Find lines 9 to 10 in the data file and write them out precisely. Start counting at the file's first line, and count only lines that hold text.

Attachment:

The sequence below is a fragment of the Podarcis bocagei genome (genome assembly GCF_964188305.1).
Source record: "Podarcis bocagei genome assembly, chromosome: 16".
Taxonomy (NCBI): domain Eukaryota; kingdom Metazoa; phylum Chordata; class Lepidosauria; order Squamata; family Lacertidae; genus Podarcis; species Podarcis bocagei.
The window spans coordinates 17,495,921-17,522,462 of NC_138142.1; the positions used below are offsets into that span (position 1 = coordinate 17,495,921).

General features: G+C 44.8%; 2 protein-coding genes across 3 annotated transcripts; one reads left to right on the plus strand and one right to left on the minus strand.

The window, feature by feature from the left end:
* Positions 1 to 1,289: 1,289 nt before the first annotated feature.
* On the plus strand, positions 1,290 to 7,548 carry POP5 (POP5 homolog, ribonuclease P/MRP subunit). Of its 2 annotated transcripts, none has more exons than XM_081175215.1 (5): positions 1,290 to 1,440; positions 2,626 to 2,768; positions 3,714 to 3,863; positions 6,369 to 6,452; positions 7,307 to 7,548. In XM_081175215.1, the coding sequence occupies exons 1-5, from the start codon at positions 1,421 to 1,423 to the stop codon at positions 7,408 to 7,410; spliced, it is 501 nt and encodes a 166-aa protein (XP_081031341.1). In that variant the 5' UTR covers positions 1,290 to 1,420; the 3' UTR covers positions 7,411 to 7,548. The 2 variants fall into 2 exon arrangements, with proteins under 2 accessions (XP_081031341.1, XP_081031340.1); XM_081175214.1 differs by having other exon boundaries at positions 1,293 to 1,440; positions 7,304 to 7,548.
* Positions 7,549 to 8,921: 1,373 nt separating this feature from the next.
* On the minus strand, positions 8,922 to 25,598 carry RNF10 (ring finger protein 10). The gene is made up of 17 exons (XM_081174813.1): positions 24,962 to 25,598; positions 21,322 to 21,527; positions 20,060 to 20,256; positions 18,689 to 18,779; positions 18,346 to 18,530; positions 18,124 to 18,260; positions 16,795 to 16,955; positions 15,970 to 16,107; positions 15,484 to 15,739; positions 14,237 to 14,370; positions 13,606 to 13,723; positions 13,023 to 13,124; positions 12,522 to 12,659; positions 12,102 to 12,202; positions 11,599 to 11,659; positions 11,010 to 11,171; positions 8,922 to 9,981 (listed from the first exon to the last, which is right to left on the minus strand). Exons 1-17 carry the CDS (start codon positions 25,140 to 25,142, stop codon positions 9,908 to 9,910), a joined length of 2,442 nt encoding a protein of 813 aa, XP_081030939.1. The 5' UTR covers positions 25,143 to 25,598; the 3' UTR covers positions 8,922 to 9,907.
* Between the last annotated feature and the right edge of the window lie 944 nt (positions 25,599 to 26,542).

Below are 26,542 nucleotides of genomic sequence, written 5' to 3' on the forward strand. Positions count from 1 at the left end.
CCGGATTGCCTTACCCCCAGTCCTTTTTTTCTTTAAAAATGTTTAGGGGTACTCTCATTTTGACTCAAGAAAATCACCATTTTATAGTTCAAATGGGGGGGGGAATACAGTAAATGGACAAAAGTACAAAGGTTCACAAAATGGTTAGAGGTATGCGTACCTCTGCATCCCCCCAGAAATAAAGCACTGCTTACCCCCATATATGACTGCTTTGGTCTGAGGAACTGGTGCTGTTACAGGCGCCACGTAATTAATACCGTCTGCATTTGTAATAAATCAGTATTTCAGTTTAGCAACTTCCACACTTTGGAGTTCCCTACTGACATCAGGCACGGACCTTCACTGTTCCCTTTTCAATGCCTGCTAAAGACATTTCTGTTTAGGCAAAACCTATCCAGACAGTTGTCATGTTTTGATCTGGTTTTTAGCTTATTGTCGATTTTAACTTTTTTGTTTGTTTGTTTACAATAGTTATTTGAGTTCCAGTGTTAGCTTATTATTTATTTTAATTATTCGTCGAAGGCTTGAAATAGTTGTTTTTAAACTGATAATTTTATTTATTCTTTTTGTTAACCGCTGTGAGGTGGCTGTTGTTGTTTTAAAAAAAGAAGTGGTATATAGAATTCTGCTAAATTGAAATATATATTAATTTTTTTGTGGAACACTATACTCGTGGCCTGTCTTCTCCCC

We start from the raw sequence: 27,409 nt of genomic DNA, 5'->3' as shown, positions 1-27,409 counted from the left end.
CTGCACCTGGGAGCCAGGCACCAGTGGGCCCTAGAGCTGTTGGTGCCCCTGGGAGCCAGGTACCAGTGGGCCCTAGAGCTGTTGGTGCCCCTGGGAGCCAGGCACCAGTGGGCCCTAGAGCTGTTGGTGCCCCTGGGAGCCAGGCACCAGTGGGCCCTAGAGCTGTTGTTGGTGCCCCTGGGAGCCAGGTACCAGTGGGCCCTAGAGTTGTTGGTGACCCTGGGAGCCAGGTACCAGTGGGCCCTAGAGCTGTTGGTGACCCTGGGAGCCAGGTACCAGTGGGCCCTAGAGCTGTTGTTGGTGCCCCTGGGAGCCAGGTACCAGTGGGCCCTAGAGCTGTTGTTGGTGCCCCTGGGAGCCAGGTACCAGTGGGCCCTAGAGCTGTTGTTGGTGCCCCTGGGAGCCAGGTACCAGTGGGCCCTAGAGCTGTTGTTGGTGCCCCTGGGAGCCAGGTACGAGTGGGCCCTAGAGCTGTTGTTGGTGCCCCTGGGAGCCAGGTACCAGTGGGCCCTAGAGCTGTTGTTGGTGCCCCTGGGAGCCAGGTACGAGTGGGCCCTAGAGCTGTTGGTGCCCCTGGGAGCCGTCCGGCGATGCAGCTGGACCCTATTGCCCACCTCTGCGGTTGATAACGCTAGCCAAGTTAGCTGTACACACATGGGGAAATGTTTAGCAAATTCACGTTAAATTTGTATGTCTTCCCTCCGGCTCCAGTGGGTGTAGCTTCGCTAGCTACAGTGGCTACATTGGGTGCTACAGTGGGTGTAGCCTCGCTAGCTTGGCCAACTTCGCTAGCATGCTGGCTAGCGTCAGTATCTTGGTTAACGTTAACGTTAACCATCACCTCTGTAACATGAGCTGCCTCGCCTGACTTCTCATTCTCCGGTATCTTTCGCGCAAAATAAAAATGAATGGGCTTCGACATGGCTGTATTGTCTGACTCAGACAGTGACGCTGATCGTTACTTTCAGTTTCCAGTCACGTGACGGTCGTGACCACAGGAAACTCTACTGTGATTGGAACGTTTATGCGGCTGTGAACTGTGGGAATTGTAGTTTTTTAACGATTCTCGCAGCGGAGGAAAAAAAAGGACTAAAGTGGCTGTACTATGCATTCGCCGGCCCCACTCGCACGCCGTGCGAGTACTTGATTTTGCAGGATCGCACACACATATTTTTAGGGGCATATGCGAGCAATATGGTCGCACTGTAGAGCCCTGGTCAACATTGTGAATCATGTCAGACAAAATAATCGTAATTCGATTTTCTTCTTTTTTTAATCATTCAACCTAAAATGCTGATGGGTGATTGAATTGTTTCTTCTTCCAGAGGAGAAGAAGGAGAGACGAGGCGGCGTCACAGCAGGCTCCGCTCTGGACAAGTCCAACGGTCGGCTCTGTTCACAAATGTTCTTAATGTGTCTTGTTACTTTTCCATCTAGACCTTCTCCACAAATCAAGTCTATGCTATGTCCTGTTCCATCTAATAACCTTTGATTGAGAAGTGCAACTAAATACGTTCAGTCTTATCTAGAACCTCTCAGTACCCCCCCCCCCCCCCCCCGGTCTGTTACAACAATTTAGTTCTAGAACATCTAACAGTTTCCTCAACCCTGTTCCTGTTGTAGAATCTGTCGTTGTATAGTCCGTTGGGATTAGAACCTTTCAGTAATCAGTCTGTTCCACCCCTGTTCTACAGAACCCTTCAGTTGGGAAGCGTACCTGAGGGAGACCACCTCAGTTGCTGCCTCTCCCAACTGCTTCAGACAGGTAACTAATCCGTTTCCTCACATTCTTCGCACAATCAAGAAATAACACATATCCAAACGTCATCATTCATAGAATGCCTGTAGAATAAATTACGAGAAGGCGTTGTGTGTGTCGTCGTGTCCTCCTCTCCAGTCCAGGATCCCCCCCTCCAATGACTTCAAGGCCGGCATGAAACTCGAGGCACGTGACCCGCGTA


* Positions 7,549 to 8,921: 1,373 nt separating this feature from the next.
* On the minus strand, positions 8,922 to 25,598 carry RNF10 (ring finger protein 10). The gene is made up of 17 exons (XM_081174813.1): positions 24,962 to 25,598; positions 21,322 to 21,527; positions 20,060 to 20,256; positions 18,689 to 18,779; positions 18,346 to 18,530; positions 18,124 to 18,260; positions 16,795 to 16,955; positions 15,970 to 16,107; positions 15,484 to 15,739; positions 14,237 to 14,370; positions 13,606 to 13,723; positions 13,023 to 13,124; positions 12,522 to 12,659; positions 12,102 to 12,202; positions 11,599 to 11,659; positions 11,010 to 11,171; positions 8,922 to 9,981 (listed from the first exon to the last, which is right to left on the minus strand). Exons 1-17 carry the CDS (start codon positions 25,140 to 25,142, stop codon positions 9,908 to 9,910), a joined length of 2,442 nt encoding a protein of 813 aa, XP_081030939.1. The 5' UTR covers positions 25,143 to 25,598; the 3' UTR covers positions 8,922 to 9,907.